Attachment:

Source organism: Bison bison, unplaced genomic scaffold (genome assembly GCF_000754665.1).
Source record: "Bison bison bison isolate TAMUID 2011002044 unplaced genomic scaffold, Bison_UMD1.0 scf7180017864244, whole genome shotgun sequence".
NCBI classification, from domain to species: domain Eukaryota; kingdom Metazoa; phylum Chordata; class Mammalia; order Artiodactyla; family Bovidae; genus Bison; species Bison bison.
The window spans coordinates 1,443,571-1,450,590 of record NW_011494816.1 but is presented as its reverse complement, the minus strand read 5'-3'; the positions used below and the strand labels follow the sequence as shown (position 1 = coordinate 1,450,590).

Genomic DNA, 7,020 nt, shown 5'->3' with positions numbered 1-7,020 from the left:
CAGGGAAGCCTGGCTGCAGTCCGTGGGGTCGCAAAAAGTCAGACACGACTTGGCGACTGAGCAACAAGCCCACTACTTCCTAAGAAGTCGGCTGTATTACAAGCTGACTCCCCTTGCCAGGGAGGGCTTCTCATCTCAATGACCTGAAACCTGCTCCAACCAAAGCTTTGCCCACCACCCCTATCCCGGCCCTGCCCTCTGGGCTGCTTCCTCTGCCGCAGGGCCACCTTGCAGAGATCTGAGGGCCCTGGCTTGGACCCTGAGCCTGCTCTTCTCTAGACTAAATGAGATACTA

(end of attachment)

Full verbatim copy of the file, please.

Source organism: Bison bison, unplaced genomic scaffold (genome assembly GCF_000754665.1).
Source record: "Bison bison bison isolate TAMUID 2011002044 unplaced genomic scaffold, Bison_UMD1.0 scf7180017864244, whole genome shotgun sequence".
NCBI classification, from domain to species: domain Eukaryota; kingdom Metazoa; phylum Chordata; class Mammalia; order Artiodactyla; family Bovidae; genus Bison; species Bison bison.
The window spans coordinates 1,443,571-1,450,590 of record NW_011494816.1 but is presented as its reverse complement, the minus strand read 5'-3'; the positions used below and the strand labels follow the sequence as shown (position 1 = coordinate 1,450,590).

Genomic DNA, 7,020 nt, shown 5'->3' with positions numbered 1-7,020 from the left:
CAGGGAAGCCTGGCTGCAGTCCGTGGGGTCGCAAAAAGTCAGACACGACTTGGCGACTGAGCAACAAGCCCACTACTTCCTAAGAAGTCGGCTGTATTACAAGCTGACTCCCCTTGCCAGGGAGGGCTTCTCATCTCAATGACCTGAAACCTGCTCCAACCAAAGCTTTGCCCACCACCCCTATCCCGGCCCTGCCCTCTGGGCTGCTTCCTCTGCCGCAGGGCCACCTTGCAGAGATCTGAGGGCCCTGGCTTGGACCCTGAGCCTGCTCTTCTCTAGACTAAATGAGATACTA